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Block Variable Scope in Ruby 1.9.x

Changes in Block Variable Scope

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With the release of Ruby 1.9.1, there are some new features to learn, including some changes in block variable scope. In Ruby 1.9.1, the way blocks are implemented internally and are used in your code has changed. Don't worry, all the good stuff is still there with some minor modifications, but there are some new features and caveats.

In Ruby 1.8.x, block variables were introduced into the scope that the block was called from. Now, in Ruby 1.9.1, blocks introduce their own scope for the block parameters only. That means, when a block taking a single parameter called x is called, if there are local variables x and y in scope, then any reference to the variable x within the scope refers to the new variable the block parameter brings into scope. However, any reference to the variable y in the block refers to the variable y in scope where the block was called. If that sounds confusing, just look at this code--it should be clearer.

In the code, the local variable x is given the value 1337. The first block to be executed in this scope has a parameter named x. The x variable inside the block refers to the new x variable introduced by the block. Any method calls on x, assignments to x, etc., will refer to the new x variable, and not the x variable outside the block.

However, in the second block, the block parameter is named y. Each time the variable x is referred to inside the second block, it's referring to the x outside of the block since there is no parameter called x. So when x is assigned to, the x outside of the block is being assigned to.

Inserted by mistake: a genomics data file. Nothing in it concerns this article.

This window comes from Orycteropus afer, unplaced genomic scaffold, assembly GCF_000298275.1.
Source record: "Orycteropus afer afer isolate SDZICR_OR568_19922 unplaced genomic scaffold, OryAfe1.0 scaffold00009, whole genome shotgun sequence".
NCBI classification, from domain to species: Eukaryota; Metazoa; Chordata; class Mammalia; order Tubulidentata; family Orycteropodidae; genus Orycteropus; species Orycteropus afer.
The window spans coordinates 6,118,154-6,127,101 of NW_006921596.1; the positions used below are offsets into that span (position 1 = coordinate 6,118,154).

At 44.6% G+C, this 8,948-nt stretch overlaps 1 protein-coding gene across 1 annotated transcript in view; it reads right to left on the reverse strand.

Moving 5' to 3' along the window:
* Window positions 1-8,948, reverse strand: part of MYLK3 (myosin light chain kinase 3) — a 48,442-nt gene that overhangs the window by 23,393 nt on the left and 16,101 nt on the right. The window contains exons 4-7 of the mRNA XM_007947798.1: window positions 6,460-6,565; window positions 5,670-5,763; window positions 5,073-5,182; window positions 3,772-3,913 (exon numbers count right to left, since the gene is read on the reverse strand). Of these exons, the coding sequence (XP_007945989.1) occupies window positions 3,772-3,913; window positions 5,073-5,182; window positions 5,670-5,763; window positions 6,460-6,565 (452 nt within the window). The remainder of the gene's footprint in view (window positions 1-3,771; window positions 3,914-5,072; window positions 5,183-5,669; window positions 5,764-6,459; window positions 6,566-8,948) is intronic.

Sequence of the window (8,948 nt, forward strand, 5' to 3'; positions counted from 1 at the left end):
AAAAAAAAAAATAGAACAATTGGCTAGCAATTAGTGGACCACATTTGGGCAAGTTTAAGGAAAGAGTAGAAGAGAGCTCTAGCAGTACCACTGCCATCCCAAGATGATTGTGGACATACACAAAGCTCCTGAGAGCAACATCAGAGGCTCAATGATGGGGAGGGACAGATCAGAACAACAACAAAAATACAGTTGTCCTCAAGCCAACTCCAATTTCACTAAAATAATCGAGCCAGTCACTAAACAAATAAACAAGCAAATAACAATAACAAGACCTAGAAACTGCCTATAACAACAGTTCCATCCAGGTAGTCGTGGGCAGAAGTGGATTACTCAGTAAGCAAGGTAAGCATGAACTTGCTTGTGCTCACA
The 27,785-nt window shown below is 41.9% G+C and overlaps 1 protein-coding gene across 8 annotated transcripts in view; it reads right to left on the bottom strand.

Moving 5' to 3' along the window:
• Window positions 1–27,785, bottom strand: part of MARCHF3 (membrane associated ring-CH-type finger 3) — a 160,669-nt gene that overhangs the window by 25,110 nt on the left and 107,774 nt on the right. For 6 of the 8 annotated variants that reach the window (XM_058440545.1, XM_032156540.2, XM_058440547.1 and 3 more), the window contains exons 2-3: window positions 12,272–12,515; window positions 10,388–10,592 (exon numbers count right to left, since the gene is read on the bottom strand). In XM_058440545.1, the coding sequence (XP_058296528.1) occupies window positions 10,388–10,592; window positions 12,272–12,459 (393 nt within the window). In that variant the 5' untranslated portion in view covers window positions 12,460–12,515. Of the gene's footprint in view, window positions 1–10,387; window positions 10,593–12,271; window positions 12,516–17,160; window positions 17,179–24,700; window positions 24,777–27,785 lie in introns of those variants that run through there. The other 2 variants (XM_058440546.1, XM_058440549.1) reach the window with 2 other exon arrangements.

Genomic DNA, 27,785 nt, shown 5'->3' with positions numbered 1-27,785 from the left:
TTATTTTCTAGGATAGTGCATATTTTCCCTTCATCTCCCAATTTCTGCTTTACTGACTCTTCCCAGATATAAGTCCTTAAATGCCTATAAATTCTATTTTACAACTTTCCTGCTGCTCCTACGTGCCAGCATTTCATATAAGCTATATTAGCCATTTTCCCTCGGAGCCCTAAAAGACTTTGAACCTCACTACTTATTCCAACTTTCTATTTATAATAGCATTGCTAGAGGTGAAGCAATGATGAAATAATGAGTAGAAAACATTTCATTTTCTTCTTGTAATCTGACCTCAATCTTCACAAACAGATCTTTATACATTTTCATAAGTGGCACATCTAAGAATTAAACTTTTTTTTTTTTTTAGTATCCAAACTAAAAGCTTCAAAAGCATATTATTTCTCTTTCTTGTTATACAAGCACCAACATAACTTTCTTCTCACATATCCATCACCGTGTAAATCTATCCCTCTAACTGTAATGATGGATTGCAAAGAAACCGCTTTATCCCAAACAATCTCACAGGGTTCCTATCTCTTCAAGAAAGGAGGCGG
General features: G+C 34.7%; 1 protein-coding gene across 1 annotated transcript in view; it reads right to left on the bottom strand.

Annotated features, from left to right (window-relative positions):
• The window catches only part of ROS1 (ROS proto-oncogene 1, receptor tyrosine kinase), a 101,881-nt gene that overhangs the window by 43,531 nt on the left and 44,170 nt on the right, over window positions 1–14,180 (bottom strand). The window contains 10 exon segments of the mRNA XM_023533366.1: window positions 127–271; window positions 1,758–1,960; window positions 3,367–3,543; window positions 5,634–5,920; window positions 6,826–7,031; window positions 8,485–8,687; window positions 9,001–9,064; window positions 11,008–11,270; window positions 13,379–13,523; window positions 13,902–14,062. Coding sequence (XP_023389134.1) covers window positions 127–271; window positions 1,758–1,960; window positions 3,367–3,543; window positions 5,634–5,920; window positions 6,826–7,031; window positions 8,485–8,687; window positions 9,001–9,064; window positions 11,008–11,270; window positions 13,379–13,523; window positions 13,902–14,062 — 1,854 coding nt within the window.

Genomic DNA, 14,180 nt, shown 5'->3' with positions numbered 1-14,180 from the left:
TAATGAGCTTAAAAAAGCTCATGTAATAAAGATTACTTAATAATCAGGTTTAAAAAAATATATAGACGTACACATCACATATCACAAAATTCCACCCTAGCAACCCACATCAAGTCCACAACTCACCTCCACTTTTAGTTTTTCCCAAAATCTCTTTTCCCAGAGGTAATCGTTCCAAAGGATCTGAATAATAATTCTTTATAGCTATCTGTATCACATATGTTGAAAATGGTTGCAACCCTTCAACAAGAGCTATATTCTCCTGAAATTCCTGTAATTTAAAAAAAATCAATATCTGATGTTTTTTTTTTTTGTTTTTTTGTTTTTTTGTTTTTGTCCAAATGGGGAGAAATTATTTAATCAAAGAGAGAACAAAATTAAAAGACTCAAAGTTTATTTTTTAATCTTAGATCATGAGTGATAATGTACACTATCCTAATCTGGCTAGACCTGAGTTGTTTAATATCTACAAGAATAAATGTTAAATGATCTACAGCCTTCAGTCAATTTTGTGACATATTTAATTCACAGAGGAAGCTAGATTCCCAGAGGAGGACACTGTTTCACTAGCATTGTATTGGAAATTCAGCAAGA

In the third block, a new feature is being used: block local variable. In short, block local variables shield a block from manipulating variables outside of its scope. This prevents a block from unintentionally clobbering any variables outside its scope. If you don't want to clobber variables, use block local variables for the variables your block creates.

The syntax for a block local variable is simple. Put a semicolon after the normal block parameter list, then list the variable you want as block local variables. For example, if the block takes two variables a and b, and uses to local variables x and y, the parameter list would look like this: |a,b; x,y|.

 #!/usr/bin/env ruby
 
 # First block
 x = 1337
 puts "Before the loop, x = #{x}"
 
 3.times{|x| puts "Looping #{x}" }
 
 puts "After the loop, x = #{x}"
 puts '-' * 20
 puts
 
 # Second block
 x = 1337
 puts "Before the loop, x = #{x}"
 
 3.times do|y|
 puts "Looping #{y}"
 x = y
 end
 
 puts "After the loop, x = #{x}"
 puts '-' * 20
 puts
 
 # Third block
 x = 1337
 puts "Before the loop, x = #{x}"
 
 3.times do|y;x|
 puts "Looping #{y}"
 x = y
 end
 
 puts "After the loop, x = #{x}"
 
 Before the loop, x = 1337
 Looping 0
 Looping 1
 Looping 2
 After the loop, x = 1337
 --------------------
 
 Before the loop, x = 1337
 Looping 0
 Looping 1
 Looping 2
 After the loop, x = 2
 --------------------
 
 Before the loop, x = 1337
 Looping 0
 Looping 1
 Looping 2
 After the loop, x = 1337
 

Feb. 2009

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